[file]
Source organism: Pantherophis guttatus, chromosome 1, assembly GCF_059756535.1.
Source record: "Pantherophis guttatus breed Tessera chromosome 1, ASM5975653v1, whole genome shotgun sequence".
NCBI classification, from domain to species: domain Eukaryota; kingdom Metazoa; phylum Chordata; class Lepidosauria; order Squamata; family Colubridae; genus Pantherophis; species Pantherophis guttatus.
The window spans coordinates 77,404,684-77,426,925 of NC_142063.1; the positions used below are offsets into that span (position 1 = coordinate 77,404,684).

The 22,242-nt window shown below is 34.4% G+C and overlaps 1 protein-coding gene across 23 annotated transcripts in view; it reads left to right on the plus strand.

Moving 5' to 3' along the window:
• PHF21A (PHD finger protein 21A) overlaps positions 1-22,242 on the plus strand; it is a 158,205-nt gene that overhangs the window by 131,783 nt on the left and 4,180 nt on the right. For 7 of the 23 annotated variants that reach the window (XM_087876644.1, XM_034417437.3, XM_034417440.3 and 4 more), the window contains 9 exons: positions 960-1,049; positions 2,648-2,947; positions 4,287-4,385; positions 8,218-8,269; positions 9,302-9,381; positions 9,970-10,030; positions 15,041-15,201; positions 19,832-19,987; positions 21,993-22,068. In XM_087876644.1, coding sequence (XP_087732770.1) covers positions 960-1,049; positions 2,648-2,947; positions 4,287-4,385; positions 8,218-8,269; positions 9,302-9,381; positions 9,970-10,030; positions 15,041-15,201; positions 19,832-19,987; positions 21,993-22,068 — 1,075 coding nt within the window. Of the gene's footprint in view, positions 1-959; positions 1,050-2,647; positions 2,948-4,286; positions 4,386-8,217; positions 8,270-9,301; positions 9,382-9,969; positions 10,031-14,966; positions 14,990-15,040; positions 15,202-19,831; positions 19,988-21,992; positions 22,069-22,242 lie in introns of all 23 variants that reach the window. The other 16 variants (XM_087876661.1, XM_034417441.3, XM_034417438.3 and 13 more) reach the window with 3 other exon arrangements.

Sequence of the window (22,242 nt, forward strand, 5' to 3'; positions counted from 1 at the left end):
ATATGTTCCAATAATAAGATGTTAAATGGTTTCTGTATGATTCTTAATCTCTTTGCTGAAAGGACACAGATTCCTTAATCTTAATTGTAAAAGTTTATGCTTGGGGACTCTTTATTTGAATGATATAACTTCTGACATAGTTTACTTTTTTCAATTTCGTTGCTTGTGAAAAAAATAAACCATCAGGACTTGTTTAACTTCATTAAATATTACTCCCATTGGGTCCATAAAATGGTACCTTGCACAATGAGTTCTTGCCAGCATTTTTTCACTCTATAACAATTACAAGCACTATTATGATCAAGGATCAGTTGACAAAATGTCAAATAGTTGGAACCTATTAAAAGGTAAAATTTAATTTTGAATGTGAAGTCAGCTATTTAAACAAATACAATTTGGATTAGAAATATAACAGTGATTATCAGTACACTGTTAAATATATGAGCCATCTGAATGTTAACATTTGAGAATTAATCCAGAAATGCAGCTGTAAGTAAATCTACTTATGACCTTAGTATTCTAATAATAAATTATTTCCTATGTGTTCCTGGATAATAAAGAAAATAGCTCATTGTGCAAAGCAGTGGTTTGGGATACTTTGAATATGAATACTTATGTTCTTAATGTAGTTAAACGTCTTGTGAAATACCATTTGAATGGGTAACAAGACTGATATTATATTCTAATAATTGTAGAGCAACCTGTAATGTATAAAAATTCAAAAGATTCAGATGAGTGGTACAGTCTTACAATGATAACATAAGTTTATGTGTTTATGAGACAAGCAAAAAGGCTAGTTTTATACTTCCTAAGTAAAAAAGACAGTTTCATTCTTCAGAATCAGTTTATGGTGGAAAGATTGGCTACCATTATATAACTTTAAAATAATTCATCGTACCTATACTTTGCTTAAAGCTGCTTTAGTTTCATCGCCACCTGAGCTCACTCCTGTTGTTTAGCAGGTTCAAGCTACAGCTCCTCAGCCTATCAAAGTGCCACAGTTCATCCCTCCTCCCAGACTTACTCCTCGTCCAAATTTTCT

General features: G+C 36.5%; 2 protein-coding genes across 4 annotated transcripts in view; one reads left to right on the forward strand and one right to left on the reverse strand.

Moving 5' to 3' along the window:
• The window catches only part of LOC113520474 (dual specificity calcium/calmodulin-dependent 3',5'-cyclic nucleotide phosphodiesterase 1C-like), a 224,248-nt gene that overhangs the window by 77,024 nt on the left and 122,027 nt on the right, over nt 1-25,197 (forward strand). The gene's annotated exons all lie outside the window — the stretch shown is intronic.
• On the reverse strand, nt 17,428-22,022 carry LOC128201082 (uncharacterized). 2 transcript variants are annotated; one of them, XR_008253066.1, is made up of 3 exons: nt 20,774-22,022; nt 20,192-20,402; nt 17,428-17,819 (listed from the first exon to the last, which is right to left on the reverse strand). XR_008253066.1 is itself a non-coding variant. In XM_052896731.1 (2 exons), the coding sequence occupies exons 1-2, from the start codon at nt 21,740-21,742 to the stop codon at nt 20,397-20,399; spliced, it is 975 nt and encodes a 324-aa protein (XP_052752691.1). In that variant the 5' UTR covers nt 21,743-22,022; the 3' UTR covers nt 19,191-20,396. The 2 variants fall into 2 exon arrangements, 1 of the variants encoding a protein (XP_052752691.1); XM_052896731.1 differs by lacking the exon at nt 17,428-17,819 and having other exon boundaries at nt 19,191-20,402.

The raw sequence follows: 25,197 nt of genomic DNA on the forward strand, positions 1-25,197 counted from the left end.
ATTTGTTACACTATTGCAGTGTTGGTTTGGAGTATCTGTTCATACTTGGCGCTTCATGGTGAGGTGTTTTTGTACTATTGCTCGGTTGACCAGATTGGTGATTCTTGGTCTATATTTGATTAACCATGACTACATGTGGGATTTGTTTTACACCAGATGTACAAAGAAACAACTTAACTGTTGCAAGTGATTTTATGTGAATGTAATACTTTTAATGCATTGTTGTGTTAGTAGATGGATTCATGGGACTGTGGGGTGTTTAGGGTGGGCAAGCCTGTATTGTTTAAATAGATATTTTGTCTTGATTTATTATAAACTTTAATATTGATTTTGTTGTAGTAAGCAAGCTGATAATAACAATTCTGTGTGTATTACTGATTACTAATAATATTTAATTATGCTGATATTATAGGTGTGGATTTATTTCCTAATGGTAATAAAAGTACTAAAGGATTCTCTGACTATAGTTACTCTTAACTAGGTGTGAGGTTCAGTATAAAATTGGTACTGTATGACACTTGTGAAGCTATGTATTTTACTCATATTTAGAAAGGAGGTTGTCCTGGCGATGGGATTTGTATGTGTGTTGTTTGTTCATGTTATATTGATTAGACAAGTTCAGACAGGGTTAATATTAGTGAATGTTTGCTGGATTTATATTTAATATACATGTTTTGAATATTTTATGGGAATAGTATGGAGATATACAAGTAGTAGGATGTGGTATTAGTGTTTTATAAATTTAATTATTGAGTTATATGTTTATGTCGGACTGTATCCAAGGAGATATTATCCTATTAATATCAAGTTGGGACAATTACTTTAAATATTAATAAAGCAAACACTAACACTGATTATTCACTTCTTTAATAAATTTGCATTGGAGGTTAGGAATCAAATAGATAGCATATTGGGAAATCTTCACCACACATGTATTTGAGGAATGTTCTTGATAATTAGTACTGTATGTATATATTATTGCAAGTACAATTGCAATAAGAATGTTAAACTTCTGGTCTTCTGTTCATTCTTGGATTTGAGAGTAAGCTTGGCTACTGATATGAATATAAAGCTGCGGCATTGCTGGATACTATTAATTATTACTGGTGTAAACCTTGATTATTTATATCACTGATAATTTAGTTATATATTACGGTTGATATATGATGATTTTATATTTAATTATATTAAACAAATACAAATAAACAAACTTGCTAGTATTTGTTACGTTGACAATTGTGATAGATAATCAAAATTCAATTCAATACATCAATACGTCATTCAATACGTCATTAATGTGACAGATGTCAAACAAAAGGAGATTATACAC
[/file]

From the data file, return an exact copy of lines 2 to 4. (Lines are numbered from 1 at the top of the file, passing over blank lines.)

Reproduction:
Source record: "Pantherophis guttatus breed Tessera chromosome 1, ASM5975653v1, whole genome shotgun sequence".
NCBI classification, from domain to species: domain Eukaryota; kingdom Metazoa; phylum Chordata; class Lepidosauria; order Squamata; family Colubridae; genus Pantherophis; species Pantherophis guttatus.
The window spans coordinates 77,404,684-77,426,925 of NC_142063.1; the positions used below are offsets into that span (position 1 = coordinate 77,404,684).